During the Tunisian revolution, attitudes about religious attire shifted, and a number of women in Tunisia began to wear the niqab. Before the revolution, women were not allowed to wear it in public institutional settings, such as when applying for a national identity card, passport, or government job. There was also fear of police harassment, which normally resulted in imprisonment.

After the revolution, people began to experiment with the restrictions on religion in public life, but the ban on “confessional attire” in public institutions remained. Accordingly, when women have worn the niqab on university campuses it has caused strong reactions, even leading to clashes like those seen at Manouba University where a female student “in niqab” was prevented from entering campus.

Universities have been approaching this issue with great care since the revolution. While discussions are taking place publicly, until a decision is made by the Ministry of Higher Education universities are simply waiting.

Opponents of the niqab maintain that a professor cannot properly address a student whose face he cannot see, and that the ban is motivated by security concerns. Students wearing the niqab defend their position by saying that the issue is one of personal and religious freedom, and that wearing it on campus does not hinder the learning process. They suggest that to fulfil security concerns, they could reveal their face to a female colleague.

University officials believe that elements affiliated with extremist movements are responsible for the problem and are sowing seeds of dissent on campus. Women wearing the niqab, and their supporters, defend wearing it on campus and believe that university deans are intentionally escalating the problem due to personal beliefs.

These differences of position have led to the current tense situation.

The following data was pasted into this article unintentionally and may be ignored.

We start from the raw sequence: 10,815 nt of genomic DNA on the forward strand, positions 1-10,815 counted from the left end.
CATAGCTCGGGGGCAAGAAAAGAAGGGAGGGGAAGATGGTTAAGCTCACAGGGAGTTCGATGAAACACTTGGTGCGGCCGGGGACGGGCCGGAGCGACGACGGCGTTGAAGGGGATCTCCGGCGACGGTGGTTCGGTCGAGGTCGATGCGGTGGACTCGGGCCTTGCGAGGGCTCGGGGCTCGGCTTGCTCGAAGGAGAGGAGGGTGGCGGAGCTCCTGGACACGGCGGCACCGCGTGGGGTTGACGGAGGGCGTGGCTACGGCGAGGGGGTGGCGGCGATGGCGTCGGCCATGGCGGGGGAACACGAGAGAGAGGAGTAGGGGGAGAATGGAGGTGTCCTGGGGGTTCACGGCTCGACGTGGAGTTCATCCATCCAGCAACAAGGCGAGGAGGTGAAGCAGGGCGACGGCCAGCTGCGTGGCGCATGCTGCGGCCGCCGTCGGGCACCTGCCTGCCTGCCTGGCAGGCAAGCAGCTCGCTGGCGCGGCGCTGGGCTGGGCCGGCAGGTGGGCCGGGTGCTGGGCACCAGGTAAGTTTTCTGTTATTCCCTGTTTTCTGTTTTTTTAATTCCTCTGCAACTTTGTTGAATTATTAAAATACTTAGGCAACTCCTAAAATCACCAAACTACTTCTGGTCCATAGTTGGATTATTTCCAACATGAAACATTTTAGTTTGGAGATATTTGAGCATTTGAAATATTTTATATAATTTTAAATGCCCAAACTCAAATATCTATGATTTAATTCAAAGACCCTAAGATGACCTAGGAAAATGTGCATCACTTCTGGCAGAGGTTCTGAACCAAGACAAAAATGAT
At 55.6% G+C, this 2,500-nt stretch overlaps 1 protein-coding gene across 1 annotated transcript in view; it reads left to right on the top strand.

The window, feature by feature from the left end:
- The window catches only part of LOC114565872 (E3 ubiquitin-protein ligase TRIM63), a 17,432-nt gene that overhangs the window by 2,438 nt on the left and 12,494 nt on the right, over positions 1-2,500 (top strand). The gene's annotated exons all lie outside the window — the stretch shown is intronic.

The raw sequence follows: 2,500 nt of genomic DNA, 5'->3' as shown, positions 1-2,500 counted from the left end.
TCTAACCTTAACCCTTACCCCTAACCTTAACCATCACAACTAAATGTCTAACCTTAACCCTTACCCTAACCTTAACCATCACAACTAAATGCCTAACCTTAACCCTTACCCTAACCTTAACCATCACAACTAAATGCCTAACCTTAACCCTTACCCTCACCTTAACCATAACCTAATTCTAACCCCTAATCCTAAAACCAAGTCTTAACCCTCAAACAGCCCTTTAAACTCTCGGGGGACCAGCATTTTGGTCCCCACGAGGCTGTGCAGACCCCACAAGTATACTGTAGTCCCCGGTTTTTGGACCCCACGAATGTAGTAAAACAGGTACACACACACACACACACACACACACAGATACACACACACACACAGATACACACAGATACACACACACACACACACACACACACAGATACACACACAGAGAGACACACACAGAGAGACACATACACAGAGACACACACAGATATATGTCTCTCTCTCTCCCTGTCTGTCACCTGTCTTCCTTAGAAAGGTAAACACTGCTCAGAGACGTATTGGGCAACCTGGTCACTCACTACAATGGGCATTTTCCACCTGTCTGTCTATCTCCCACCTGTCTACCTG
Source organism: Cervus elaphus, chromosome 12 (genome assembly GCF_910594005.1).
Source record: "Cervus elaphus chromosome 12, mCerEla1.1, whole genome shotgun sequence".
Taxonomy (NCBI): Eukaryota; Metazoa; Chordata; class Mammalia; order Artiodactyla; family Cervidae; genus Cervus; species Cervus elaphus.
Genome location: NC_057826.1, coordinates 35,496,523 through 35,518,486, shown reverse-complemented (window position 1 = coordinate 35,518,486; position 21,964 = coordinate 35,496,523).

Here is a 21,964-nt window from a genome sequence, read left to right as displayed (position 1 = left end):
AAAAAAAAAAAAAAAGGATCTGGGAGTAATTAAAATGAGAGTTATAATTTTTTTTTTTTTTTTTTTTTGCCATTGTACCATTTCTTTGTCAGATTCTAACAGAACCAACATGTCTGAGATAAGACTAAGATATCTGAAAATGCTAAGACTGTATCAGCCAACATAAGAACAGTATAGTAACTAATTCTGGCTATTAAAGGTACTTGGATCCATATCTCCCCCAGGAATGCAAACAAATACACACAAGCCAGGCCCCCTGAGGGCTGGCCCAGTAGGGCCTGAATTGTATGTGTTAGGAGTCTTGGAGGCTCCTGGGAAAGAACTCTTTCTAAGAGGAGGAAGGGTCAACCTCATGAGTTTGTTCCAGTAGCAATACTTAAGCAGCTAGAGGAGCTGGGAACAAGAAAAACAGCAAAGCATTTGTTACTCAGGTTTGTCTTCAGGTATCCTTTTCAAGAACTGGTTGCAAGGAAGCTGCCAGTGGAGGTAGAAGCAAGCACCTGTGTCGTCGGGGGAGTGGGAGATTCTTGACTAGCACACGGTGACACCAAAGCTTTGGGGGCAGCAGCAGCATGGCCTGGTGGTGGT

The tensions need not escalate, but rather what is needed is for students wearing the niqab and university officials to sit around a negotiating table to find common ground, and move beyond ideological or political concerns.

Parties from outside the university could be involved to help foster a neutral dialogue. The issue is a sensitive one with religious considerations, as the wearing of the niqab is a subject of discussion and disagreement even among religious scholars. But within the framework of a constructive dialogue, participants can consider the diversity of views among both religious scholars and university administrators.

It is also imperative now, more than at any other time, to ensure credibility through the participation of university authorities, religious leaders and intellectuals known for their integrity, and civil society representatives, in order to arrive at a consensus.

A dialogue that involves all these parties can solve this dilemma. Copyright permission is granted for publication.



U.S. First Lady’s 1776 message guides Arab sisters

Dalila Mahdawi

May 18, 2012

Beirut: In 1776, the First Lady of the United States, Abigail Adams, wrote a letter to her husband John and to Congress, imploring her countrymen not to overlook women’s interests.

“Remember the ladies,” she urged, adding with considerable defiance: “If particular care and attention is not paid to the ladies we are determined to foment a rebellion and will not hold ourselves bound by any laws in which we have no voice or representation.”

More than 230 years later and thousands of miles away in tiny Lebanon, Adams’ words have gained renewed urgency. In mid-June, after five months of intense negotiations, Prime Minister Najib Mikati finally unveiled his new Cabinet. Not one of the 30 appointments he made is a woman.

“Women hold up half the sky”, as the Chinese proverb goes, but in many parts of the world they are still forgotten by the governments that are supposed to represent them.

While the absence of women from political life is less unusual in other Arab countries, like Saudi Arabia, Lebanese women have enjoyed at least symbolic representation in their government since being given the right to vote in 1952. Before the previous government was brought down in January, there were two women in Cabinet, holding the finance and state portfolios, and four women among 128 parliamentarians. Though this figure amounts to a paltry 3.1 per cent, most activists were optimistic it would, with time, gradually increase.

If being deprived a share of the Cabinet wasn’t bad enough for Lebanese women, their role in society has been further called into question by the disappointing comments of the country’s most senior Sunni leader. Grand Mufti Mohammad Qabbani recently condemned efforts to introduce legislation protecting women from domestic violence as a Western plot against Muslim family values.

These seem like strange words indeed when one recalls Lebanese citizen Charles Malik’s pioneering role in drafting the 1948 Universal Declaration of Human Rights – a document firmly committed to ending gender discrimination and one that the Lebanese have enshrined in their Constitution. Qabbani seems to have overlooked the fact that Lebanon helped articulate those very values he now accuses of being foreign and which many other Muslim figures would call an integral part of their religious beliefs.